Transient synovitis of the hip refers to a self-limiting acute inflammatory condition affecting the synovial lining of the hip. It is considered one of the most common causes of hip pain and limping in young children. Over 90% of hip joint effusions in children tend to be due to transient synovitis 10.
It typically affects young children (3-8-year-olds). There is a recognized increased male predilection.
Patients typically present with hip pain for one to three days, associated with limping or the refusal to bear weight.
Their exact pathogenesis is not well known. Several theories have been proposed. In some situations, it may follow an upper respiratory tract infection. Some have suggested a viral etiology (e.g. related to Parvovirus B-19 and /or Herpes simplex virus 6 infections while others have proposed a post-traumatic etiology with subsequent development of chemical synovitis.
Features are nonspecific although in some cases there may be an increase in medial joint space in the affected hip 5. Hip radiography within 6 months (classically after 4 weeks) to exclude Legg-Calvé-Perthes (LCP) disease is recommended 12.
Useful at demonstrating a joint effusion which is often seen in the anterior recess. Herniation of the synovial membrane through a joint capsular defect (pseudodiverticulum) between the iliopsoas muscle and the anterior border of the joint capsule may be seen in a very small proportion of patients (~2%) 1.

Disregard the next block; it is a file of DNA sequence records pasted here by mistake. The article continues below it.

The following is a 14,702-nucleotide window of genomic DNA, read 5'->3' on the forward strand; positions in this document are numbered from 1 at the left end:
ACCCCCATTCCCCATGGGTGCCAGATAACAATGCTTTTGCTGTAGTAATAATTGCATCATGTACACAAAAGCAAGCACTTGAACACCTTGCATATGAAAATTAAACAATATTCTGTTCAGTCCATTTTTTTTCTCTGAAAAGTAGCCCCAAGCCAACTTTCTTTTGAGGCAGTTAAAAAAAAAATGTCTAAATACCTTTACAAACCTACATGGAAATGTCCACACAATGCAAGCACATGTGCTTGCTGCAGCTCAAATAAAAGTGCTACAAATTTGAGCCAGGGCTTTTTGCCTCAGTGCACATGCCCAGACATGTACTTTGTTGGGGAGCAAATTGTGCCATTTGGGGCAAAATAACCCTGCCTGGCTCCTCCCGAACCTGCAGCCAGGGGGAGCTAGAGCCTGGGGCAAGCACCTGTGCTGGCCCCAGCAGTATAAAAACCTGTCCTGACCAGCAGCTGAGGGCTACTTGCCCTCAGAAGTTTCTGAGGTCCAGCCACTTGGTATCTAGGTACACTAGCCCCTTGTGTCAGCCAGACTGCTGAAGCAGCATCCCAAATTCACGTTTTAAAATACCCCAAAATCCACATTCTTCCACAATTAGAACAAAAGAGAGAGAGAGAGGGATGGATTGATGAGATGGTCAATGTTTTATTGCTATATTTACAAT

Described features include 6
- symptomatic hip joint effusion
- synovial enhancement
- contralateral joint effusion
- synovial thickening
- signal alterations and enhancement in surrounding soft tissue
- there is usually no signal alteration in the adjacent marrow.
Treatment and prognosis
It is a self-limiting disorder usually has no residual sequelae. Recurrences are possible. Management is usually supportive.
For imaging appearances, possible considerations include
- septic arthritis: on MRI there is often signal abnormality in marrow 8, and classically affects children "younger than 4 years and with a history of fever" while it is "older than 4 years of age and no history of fever" for transient synovitis 11.
For clinical limping there can be much wider differential such as other childhood arthritides (e.g. juvenile rheumatoid arthritis 1, Brucellar arthritis), Perthes disease, epiphysiolysis and osteoid osteoma etc.
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